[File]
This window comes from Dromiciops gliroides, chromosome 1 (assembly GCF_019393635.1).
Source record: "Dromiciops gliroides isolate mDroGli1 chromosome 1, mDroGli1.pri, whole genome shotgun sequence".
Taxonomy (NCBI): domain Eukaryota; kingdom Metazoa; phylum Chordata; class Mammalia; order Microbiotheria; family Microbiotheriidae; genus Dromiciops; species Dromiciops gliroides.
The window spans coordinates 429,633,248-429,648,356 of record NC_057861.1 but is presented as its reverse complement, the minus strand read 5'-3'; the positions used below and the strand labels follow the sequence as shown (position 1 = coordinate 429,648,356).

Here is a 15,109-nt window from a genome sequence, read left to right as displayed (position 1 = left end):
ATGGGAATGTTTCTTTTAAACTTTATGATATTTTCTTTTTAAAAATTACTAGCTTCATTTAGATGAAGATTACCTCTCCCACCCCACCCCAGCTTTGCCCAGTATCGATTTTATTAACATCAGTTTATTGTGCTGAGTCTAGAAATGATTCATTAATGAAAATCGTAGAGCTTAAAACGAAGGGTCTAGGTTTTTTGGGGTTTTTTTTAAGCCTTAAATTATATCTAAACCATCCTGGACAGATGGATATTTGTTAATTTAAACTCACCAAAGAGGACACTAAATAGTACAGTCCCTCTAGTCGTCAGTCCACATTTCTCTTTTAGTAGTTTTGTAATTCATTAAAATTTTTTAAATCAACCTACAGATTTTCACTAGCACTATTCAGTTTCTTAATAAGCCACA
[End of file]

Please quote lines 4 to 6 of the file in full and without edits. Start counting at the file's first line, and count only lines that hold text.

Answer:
The window spans coordinates 429,633,248-429,648,356 of record NC_057861.1 but is presented as its reverse complement, the minus strand read 5'-3'; the positions used below and the strand labels follow the sequence as shown (position 1 = coordinate 429,648,356).

Here is a 15,109-nt window from a genome sequence, read left to right as displayed (position 1 = left end):
ATGGGAATGTTTCTTTTAAACTTTATGATATTTTCTTTTTAAAAATTACTAGCTTCATTTAGATGAAGATTACCTCTCCCACCCCACCCCAGCTTTGCCCAGTATCGATTTTATTAACATCAGTTTATTGTGCTGAGTCTAGAAATGATTCATTAATGAAAATCGTAGAGCTTAAAACGAAGGGTCTAGGTTTTTTGGGGTTTTTTTTAAGCCTTAAATTATATCTAAACCATCCTGGACAGATGGATATTTGTTAATTTAAACTCACCAAAGAGGACACTAAATAGTACAGTCCCTCTAGTCGTCAGTCCACATTTCTCTTTTAGTAGTTTTGTAATTCATTAAAATTTTTTAAATCAACCTACAGATTTTCACTAGCACTATTCAGTTTCTTAATAAGCCACA